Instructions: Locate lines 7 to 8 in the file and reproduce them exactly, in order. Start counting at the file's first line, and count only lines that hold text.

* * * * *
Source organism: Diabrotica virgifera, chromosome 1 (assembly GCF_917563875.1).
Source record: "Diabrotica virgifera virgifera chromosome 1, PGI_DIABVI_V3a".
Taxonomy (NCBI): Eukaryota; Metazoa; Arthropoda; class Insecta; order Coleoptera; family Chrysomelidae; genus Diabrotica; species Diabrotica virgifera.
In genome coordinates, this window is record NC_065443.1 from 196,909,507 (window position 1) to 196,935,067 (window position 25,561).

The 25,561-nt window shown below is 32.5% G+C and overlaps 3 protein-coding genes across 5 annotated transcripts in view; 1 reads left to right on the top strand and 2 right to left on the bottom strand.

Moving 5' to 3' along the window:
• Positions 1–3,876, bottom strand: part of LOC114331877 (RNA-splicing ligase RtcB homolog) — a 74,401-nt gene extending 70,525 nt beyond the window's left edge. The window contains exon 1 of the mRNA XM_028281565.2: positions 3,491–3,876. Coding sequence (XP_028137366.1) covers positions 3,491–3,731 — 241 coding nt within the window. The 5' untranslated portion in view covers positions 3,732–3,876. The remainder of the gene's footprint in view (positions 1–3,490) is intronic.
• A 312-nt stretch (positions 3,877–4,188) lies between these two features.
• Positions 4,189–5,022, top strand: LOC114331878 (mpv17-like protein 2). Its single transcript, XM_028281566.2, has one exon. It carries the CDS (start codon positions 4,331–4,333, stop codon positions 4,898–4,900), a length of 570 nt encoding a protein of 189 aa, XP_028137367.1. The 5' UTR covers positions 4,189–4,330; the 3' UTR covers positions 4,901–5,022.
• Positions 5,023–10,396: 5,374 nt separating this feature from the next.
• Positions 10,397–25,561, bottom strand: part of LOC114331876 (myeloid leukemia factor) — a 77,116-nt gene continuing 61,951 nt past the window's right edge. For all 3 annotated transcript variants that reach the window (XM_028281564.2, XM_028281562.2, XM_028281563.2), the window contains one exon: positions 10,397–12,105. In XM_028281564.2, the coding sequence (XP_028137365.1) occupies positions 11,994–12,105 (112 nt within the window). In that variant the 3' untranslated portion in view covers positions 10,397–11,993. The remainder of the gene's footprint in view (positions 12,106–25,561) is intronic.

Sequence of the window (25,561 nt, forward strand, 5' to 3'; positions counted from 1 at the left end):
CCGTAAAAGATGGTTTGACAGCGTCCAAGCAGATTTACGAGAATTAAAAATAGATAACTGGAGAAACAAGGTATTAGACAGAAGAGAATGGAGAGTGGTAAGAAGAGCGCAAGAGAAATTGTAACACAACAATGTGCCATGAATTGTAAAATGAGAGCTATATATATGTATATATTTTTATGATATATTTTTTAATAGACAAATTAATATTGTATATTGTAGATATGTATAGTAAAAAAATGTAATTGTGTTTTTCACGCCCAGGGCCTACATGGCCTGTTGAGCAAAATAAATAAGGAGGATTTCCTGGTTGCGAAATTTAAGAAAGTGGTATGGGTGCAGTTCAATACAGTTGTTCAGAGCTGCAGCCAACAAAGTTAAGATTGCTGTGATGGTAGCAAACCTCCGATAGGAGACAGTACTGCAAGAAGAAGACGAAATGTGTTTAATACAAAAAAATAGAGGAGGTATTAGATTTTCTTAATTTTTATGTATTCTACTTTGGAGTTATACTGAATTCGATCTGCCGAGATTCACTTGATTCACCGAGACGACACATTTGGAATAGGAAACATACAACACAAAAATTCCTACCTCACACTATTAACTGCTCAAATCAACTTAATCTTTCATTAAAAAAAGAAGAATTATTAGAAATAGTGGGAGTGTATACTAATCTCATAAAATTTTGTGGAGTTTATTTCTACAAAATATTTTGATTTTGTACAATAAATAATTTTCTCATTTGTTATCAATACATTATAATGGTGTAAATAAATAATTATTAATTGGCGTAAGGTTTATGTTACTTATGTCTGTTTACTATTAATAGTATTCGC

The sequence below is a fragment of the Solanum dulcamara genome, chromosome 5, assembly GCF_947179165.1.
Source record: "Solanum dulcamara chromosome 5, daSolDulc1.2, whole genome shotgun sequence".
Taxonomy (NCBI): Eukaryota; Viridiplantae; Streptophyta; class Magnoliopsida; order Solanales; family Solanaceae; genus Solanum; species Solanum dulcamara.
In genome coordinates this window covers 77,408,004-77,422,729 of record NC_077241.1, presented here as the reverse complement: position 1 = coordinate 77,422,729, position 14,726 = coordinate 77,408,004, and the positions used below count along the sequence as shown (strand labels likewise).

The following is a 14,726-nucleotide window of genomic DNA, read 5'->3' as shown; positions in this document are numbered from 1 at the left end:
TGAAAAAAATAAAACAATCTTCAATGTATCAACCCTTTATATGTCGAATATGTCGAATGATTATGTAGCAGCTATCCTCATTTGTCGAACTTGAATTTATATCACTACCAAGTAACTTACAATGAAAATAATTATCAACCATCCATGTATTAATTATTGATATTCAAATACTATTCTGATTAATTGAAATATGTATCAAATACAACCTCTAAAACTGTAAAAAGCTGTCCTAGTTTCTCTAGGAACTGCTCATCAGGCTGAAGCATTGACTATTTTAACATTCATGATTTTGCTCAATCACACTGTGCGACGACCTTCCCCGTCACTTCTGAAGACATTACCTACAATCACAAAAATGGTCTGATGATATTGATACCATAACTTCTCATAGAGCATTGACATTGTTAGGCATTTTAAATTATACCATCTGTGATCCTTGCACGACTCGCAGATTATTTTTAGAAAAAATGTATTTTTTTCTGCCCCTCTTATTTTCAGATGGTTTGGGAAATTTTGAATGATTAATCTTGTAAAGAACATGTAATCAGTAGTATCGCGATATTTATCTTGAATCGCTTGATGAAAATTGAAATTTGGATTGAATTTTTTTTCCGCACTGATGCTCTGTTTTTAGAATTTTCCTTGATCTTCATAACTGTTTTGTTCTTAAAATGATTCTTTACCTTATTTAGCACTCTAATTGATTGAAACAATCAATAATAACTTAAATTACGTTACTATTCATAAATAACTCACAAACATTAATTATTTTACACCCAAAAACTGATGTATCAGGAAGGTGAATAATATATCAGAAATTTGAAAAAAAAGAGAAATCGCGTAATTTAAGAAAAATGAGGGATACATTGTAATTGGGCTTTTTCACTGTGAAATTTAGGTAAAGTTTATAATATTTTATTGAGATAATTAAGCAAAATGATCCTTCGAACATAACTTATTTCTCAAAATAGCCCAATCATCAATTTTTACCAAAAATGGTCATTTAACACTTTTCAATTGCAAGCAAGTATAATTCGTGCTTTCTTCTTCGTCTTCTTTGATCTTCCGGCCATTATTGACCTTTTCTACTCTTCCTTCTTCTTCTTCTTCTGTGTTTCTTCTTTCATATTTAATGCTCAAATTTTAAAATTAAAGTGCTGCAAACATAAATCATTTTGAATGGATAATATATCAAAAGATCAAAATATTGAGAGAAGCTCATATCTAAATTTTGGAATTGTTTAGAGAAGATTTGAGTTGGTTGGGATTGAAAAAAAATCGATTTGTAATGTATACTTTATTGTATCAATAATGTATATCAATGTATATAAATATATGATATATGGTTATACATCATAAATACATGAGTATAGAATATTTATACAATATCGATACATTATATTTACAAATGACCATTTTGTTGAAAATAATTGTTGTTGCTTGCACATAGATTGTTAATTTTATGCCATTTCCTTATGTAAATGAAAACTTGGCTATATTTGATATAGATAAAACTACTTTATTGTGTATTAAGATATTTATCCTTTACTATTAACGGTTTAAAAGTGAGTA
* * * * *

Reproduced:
• Positions 1–3,876, bottom strand: part of LOC114331877 (RNA-splicing ligase RtcB homolog) — a 74,401-nt gene extending 70,525 nt beyond the window's left edge. The window contains exon 1 of the mRNA XM_028281565.2: positions 3,491–3,876. Coding sequence (XP_028137366.1) covers positions 3,491–3,731 — 241 coding nt within the window. The 5' untranslated portion in view covers positions 3,732–3,876. The remainder of the gene's footprint in view (positions 1–3,490) is intronic.
• A 312-nt stretch (positions 3,877–4,188) lies between these two features.